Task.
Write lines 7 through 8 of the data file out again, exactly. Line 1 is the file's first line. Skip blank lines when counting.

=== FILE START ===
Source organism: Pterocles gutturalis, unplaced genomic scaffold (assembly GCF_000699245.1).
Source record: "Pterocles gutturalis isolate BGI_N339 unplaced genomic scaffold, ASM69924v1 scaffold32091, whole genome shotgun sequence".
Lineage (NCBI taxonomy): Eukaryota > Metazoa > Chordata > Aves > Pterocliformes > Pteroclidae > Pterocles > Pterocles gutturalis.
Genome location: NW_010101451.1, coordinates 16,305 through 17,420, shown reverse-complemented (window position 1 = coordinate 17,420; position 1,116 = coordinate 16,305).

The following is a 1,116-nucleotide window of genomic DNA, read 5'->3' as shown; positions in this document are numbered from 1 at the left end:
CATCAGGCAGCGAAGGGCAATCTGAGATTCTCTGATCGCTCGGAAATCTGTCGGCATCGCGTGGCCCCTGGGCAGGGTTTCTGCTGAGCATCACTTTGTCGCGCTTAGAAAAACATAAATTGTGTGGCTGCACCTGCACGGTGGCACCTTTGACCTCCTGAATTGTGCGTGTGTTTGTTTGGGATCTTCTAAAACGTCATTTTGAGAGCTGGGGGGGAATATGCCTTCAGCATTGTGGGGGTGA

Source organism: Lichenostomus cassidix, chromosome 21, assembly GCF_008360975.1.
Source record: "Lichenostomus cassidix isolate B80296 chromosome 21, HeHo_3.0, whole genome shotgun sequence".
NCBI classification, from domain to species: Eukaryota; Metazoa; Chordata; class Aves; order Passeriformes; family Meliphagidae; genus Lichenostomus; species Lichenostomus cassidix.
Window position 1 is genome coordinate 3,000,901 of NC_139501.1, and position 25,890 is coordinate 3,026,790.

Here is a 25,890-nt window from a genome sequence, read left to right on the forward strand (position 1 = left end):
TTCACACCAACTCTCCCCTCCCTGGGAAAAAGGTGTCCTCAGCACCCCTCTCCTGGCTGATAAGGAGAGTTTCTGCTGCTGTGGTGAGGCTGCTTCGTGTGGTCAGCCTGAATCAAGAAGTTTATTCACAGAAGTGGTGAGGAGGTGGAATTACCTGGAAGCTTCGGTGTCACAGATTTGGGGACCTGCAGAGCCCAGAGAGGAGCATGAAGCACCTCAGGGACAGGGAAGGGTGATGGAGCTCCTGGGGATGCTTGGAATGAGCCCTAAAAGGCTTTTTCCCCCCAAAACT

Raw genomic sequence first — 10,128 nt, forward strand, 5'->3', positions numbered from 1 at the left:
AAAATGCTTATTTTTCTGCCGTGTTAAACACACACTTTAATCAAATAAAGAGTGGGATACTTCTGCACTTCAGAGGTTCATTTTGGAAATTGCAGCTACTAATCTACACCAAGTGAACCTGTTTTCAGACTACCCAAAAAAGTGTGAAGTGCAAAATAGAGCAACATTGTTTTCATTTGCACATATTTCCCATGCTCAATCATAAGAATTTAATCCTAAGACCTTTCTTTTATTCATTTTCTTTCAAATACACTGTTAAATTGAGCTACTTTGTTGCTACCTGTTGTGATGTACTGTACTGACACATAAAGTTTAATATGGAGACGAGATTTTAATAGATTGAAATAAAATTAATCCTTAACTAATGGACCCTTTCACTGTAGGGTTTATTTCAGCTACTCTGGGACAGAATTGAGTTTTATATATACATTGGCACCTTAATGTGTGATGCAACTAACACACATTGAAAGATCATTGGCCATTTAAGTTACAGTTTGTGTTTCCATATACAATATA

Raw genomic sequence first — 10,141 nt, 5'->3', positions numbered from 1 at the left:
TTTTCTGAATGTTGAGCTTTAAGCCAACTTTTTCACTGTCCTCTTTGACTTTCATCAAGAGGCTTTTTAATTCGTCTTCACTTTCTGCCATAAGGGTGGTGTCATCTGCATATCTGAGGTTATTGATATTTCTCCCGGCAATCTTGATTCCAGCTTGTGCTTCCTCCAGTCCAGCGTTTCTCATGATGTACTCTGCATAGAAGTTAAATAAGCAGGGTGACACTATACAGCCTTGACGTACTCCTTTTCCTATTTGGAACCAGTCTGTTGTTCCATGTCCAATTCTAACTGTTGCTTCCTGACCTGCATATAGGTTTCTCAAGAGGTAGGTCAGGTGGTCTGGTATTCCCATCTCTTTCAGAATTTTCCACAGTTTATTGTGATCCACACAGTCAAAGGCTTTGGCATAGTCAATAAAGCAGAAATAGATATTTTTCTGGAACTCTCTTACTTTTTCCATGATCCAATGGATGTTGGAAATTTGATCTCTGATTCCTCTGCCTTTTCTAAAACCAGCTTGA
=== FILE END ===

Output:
Source organism: Lichenostomus cassidix, chromosome 21, assembly GCF_008360975.1.
Source record: "Lichenostomus cassidix isolate B80296 chromosome 21, HeHo_3.0, whole genome shotgun sequence".